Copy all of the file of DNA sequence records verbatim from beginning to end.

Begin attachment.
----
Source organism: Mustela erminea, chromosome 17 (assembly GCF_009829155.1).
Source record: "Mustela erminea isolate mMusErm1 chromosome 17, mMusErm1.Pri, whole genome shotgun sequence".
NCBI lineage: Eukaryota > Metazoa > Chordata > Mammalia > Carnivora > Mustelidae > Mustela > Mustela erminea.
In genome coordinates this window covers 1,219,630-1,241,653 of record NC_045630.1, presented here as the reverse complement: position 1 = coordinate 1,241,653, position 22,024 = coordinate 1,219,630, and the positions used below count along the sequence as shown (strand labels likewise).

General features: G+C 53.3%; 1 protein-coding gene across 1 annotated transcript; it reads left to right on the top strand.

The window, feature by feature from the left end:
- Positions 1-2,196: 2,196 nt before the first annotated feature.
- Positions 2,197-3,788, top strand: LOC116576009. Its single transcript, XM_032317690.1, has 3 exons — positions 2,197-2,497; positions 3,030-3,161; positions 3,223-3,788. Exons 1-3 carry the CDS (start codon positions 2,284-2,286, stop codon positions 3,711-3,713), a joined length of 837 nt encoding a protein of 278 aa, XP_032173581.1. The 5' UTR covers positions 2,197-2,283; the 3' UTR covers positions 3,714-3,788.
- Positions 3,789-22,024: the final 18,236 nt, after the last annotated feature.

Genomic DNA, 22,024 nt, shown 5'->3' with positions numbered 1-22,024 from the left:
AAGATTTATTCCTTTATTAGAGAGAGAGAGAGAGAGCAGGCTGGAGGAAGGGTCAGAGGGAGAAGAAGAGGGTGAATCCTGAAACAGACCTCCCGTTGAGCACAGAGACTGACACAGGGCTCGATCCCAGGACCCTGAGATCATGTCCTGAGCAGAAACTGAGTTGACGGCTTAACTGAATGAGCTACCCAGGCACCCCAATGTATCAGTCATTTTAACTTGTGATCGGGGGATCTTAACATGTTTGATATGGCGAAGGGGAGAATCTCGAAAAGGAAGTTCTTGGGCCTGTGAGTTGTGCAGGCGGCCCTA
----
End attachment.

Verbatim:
Source organism: Mustela erminea, chromosome 17 (assembly GCF_009829155.1).
Source record: "Mustela erminea isolate mMusErm1 chromosome 17, mMusErm1.Pri, whole genome shotgun sequence".
NCBI lineage: Eukaryota > Metazoa > Chordata > Mammalia > Carnivora > Mustelidae > Mustela > Mustela erminea.
In genome coordinates this window covers 1,219,630-1,241,653 of record NC_045630.1, presented here as the reverse complement: position 1 = coordinate 1,241,653, position 22,024 = coordinate 1,219,630, and the positions used below count along the sequence as shown (strand labels likewise).

General features: G+C 53.3%; 1 protein-coding gene across 1 annotated transcript; it reads left to right on the top strand.

The window, feature by feature from the left end:
- Positions 1-2,196: 2,196 nt before the first annotated feature.
- Positions 2,197-3,788, top strand: LOC116576009. Its single transcript, XM_032317690.1, has 3 exons — positions 2,197-2,497; positions 3,030-3,161; positions 3,223-3,788. Exons 1-3 carry the CDS (start codon positions 2,284-2,286, stop codon positions 3,711-3,713), a joined length of 837 nt encoding a protein of 278 aa, XP_032173581.1. The 5' UTR covers positions 2,197-2,283; the 3' UTR covers positions 3,714-3,788.
- Positions 3,789-22,024: the final 18,236 nt, after the last annotated feature.

Genomic DNA, 22,024 nt, shown 5'->3' with positions numbered 1-22,024 from the left:
AAGATTTATTCCTTTATTAGAGAGAGAGAGAGAGAGCAGGCTGGAGGAAGGGTCAGAGGGAGAAGAAGAGGGTGAATCCTGAAACAGACCTCCCGTTGAGCACAGAGACTGACACAGGGCTCGATCCCAGGACCCTGAGATCATGTCCTGAGCAGAAACTGAGTTGACGGCTTAACTGAATGAGCTACCCAGGCACCCCAATGTATCAGTCATTTTAACTTGTGATCGGGGGATCTTAACATGTTTGATATGGCGAAGGGGAGAATCTCGAAAAGGAAGTTCTTGGGCCTGTGAGTTGTGCAGGCGGCCCTA